There are two important roles digital technology can play in improving sustainability outcomes and addressing issues such as climate change. The first role is that of an enabler, in that digital solutions can be deployed to address, and Prof. Pan gave the example of the Internet of Things (IoT) and applications such as smart buildings, electricity grids, automation initiatives and supply chain/smart transport logistics. “You can embed a lot of sensors into buildings, into production processes and the like, where data can be picked up for the purposes of generating insights so we can start to think about possible solutions in solving some of those climate-related problems,” he said.
Another example of digital sustainability in this capacity can be found in the application of artificial intelligence – a key focus for many organisations’ digital transformation programs. “Increasingly, we are now accessing more and more data, and we now have the capability to analyse this big data on and then use technologies like machine learning and artificial intelligence to not only make sense of what that data means, but also think about predictions and potential consequences,” he said.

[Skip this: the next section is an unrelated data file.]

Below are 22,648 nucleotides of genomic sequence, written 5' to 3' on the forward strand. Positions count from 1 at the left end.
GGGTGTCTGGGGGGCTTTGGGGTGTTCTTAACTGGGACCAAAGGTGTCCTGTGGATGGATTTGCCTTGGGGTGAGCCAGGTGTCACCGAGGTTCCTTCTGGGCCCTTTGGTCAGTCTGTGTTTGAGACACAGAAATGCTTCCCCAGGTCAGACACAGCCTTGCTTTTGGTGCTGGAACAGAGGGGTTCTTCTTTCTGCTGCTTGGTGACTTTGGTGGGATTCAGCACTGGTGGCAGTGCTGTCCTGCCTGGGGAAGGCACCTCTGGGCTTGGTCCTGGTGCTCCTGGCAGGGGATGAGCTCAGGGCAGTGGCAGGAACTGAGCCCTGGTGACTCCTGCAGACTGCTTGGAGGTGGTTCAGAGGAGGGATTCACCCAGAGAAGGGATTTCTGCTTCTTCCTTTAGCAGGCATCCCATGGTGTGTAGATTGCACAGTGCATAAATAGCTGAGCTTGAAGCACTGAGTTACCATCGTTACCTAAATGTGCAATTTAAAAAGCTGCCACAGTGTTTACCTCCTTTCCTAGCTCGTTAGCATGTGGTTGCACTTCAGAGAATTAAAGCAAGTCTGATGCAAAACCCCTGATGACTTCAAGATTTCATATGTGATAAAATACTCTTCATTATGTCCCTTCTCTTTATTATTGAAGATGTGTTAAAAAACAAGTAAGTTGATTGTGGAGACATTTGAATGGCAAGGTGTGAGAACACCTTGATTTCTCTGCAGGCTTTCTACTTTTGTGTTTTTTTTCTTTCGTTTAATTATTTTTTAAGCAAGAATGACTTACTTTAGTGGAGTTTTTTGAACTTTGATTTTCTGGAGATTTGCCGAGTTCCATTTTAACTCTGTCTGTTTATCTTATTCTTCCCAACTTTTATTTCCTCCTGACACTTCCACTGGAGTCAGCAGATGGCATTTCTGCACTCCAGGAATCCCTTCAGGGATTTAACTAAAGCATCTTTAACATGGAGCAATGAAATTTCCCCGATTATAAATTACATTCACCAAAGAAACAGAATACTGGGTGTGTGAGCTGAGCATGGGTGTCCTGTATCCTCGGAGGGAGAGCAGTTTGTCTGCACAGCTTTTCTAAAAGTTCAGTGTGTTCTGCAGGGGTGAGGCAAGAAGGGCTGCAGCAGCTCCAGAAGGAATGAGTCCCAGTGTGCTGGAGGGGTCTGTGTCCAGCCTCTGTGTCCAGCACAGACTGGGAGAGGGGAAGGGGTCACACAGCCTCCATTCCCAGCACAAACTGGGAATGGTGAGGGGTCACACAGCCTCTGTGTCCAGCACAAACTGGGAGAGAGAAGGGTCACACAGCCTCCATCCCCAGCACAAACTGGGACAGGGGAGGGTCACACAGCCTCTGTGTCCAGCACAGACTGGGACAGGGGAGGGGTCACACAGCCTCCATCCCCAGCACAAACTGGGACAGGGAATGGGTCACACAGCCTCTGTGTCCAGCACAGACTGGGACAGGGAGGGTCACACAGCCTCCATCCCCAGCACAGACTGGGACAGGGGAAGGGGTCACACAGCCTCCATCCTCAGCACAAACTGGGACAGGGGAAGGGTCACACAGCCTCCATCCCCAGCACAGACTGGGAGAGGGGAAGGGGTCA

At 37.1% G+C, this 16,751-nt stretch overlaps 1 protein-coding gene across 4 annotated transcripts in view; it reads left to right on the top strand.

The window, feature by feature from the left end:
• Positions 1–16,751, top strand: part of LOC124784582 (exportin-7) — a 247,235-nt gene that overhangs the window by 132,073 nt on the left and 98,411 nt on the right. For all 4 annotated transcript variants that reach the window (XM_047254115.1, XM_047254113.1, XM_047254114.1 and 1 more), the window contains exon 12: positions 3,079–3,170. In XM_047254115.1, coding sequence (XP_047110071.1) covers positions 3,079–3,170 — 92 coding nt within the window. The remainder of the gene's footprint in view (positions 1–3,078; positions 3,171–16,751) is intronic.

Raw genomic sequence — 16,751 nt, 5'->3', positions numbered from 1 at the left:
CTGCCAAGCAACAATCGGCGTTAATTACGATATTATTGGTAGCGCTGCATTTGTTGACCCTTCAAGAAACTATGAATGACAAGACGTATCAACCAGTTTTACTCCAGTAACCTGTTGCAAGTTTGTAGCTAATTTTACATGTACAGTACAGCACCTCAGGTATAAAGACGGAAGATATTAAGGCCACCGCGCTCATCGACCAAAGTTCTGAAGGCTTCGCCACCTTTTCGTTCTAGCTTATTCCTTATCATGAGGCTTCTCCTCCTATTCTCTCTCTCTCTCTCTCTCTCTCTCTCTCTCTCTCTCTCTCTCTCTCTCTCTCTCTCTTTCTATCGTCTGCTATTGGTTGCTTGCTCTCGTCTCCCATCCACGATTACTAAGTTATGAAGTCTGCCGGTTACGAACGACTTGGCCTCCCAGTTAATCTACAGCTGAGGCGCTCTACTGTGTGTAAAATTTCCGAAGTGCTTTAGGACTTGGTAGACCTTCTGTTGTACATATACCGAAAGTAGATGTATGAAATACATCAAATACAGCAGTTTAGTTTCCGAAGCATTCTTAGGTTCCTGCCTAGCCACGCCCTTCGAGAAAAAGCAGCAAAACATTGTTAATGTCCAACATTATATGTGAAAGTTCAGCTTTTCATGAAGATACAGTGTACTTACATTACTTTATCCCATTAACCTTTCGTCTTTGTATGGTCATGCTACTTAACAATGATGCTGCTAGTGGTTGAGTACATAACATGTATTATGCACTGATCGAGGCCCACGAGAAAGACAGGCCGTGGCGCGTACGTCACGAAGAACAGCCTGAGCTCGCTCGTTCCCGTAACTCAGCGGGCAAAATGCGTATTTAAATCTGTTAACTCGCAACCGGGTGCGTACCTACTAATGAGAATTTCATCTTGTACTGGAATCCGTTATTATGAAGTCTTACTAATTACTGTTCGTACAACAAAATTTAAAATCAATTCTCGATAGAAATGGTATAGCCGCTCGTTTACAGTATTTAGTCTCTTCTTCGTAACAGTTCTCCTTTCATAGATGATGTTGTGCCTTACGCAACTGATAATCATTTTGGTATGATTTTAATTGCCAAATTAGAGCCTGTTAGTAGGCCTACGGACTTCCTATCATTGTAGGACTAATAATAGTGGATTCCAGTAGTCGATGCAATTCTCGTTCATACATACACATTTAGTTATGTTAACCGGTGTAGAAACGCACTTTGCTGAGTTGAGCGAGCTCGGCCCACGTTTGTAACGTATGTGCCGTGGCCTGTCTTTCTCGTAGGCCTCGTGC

A second and equally important role is the technology itself, which tends to attract a lot of interest in discussions around environmental impact. “With data centres, for example, reducing energy use in data centres is a challenge. So, when we think about digital sustainability, we need to look at how we can build and develop sustainable technologies and applications which they themselves reduce consumption of energy and decrease potential emissions. That’s where low emission products, green computing and green data centres come in,” said Prof. Pan.
Digital sustainability and climate citizenship
Climate-conscious citizen science is another theme explored in the paper, and Dr Seshadrinath discussed the importance of “citizen scientists” using digital technologies to come up with innovative responses in order to mitigate the impacts of climate change. “Digital technologies have enabled wider and more effective participation of local citizenry in addressing issues that they care about and that they want to see a change in. Technologies have given them the power to organise, act on changes that are happening in their local environment and drive policy action towards making important changes,” he said.